Miracles are the sign of an apostle, not hiding in the shadows.

    MR
     
  11. rlvaughn

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    I have believed and taught this as well, and am not giving it up (not just yet anyway [​IMG] ). But is there more N. T. evidence besides Peter's statement concerning the filling of the bishoprick of Judas in Acts 1? If not, could we possibly be making a leap from the fact that the person who would fill Judas' place had to have seen the risen Lord to the assumption that all apostles had to have seen the risen Lord? Timothy and Silas were evidently considered apostles (cf. I Ths 1:1 & 2:6). Did they see the risen Lord? If to be an apostle one had to have seen the risen Saviour, that would certainly make it impossible for there to be any apostles today (unless, of course, there are two different kinds of apostles - one being an office and the other just meaning "one sent").
     
  12. Ben W

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    I would hope that there are millions of Apostles out there, as the term correctly translates into english as "Missionary".
     
  13. archie

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    There are no apostles in the as the 12. John on the Isle OF PATMOS WAS THE LAST. THESE MEN WERE GIVEN SPECIAL MIRACLE POWERS TO ESTABLISH THE CHURCH. THESE NOW ARE GONE.NO ONE NOW HAS WHAT THEY HAD IN THE SENSE OF RAISIND THE DEAD, GIVING SIGHT ETC.
     
  14. mountainrun

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    Acts 10:39-42 also indicates that the apostles must have been witnesses to the resurrection.
    I don't understand why Acts 1:22 is insufficient to prove that they must have been witness to the resurrection.

    That is clearly what it says.
    They were chosen to be witnesses to the resurrection. Impossible if you have not seen it.

    They must also be chosen by the Lord.

    Matthias was chosen by lot by the Lord according to scripture.

    They also must evidence miraculous powers.
    See Acts 5:12 and 2 Cor. 12:12.

    And in conclusion--

    Revelation 21:14. "And the wall of the city had twelve foundations, and on them twelve names of the twelve apostles of the Lamb."

    There are not "millions" Ben W. There are twelve.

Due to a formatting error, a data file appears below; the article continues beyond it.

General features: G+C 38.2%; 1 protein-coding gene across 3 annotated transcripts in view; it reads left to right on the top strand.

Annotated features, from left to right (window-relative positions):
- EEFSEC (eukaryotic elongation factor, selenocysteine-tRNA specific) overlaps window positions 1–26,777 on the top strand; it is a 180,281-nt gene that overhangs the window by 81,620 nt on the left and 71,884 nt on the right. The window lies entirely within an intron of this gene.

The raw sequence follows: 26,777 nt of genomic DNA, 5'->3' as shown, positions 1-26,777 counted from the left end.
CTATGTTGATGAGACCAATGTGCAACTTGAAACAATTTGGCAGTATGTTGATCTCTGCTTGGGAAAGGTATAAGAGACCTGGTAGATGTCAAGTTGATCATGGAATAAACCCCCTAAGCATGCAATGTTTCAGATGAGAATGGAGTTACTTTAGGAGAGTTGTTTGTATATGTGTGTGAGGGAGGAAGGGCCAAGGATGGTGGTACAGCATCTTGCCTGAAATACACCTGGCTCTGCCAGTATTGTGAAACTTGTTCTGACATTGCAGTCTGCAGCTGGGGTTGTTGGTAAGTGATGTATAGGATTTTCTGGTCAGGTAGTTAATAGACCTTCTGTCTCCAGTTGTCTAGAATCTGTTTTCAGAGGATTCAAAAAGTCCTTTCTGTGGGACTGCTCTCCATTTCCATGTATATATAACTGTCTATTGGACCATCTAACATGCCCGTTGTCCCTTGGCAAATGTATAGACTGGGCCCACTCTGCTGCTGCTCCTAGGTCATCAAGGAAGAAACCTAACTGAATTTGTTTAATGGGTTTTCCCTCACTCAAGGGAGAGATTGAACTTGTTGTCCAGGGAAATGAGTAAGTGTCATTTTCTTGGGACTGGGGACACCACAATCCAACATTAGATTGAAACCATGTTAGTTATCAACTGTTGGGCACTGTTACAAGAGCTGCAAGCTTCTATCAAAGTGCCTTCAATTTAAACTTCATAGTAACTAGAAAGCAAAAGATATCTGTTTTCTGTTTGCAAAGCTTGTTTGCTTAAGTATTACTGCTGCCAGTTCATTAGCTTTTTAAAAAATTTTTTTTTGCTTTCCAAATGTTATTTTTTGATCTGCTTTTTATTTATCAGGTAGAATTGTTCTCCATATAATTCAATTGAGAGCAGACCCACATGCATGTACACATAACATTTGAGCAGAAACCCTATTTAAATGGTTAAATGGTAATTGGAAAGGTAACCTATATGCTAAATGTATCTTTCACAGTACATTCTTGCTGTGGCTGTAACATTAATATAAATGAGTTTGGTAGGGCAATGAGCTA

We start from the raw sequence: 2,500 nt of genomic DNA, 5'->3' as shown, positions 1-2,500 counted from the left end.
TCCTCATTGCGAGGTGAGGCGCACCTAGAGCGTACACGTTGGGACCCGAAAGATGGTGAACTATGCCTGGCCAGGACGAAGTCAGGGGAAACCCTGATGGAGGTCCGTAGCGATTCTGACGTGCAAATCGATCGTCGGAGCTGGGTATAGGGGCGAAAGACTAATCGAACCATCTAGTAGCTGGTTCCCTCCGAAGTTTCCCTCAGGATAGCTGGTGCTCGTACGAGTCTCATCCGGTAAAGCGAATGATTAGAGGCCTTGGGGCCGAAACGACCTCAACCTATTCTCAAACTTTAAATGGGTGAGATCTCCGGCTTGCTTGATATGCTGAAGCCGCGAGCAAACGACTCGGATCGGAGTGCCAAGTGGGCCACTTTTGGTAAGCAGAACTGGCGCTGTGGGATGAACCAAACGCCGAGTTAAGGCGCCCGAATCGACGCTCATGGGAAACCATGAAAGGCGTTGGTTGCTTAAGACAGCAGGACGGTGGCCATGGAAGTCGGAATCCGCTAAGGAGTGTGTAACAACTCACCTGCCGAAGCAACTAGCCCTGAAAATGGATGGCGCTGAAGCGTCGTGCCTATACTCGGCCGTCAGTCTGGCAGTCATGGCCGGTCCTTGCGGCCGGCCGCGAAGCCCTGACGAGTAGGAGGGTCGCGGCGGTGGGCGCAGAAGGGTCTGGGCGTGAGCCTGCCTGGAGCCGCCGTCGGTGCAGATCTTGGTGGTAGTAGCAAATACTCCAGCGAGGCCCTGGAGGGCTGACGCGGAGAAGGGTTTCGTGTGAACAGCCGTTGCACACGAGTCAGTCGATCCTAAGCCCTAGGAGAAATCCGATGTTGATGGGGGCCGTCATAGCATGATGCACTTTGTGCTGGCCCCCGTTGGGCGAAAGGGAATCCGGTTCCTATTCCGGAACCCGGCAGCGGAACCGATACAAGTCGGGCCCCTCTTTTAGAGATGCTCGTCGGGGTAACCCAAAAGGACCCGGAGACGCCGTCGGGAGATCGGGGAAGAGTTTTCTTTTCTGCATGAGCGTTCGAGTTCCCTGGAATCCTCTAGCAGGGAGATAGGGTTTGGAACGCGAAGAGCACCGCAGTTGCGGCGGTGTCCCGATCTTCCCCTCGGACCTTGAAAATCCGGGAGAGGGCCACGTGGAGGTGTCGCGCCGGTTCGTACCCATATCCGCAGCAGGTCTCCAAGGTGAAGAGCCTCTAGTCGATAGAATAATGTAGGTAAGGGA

"The" twelve as the Bible calls them.

    MR

    [ January 29, 2003, 10:58 PM: Message edited by: mountainrun ]
     
  15. rlvaughn

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    MR, I want to be clear. I think that the evidence is sufficient to prove that THE TWELVE had to be witnesses of the resurrection. But without doubt there are a few people beyond the twelve who are also called apostles. What I am questioning is whether that qualification extends beyond the twelve to all of these. You have not commented on the others called apostles - Paul, Barnabas, James the Lord's brother, Timothy, Silas. How do you understand this extended group that is more than just the twelve? How could the churches have been deceived by false apostles if everyone knew exactly how many there were? (cf. II Cor. 11:13; Rev. 2:2)
     
  16. Ben W

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    Mountainrum

    Invest in a concordance and look at the translation of the word Apostle, and you will find that the translation is Missionary. Of which there are millions.

    As far as Acts 1:21 states yes to be a member of the original twelve you must have seen the life and ressurection of Christ. Paul, Silas, Barnabus were all Apostles who had not. So it is clear that the Apostles were expanded in the New Testament.

    Acts 10:39 Luke states that they are all witnesses to the ressurected Christ. It does not say anywhere here that this is a requirement for an Apostle.

    Acts 5:12 states that the Apostles did many miracles true, It does not state that it is a requirement of being an Apostle.

    2Cor 12:13 states that the signs of an Apostle were established in the Corinthian Church. Further evidence of the ongoing nature of the Apostle. God saw fit to establish the signs of Apostles amongst them.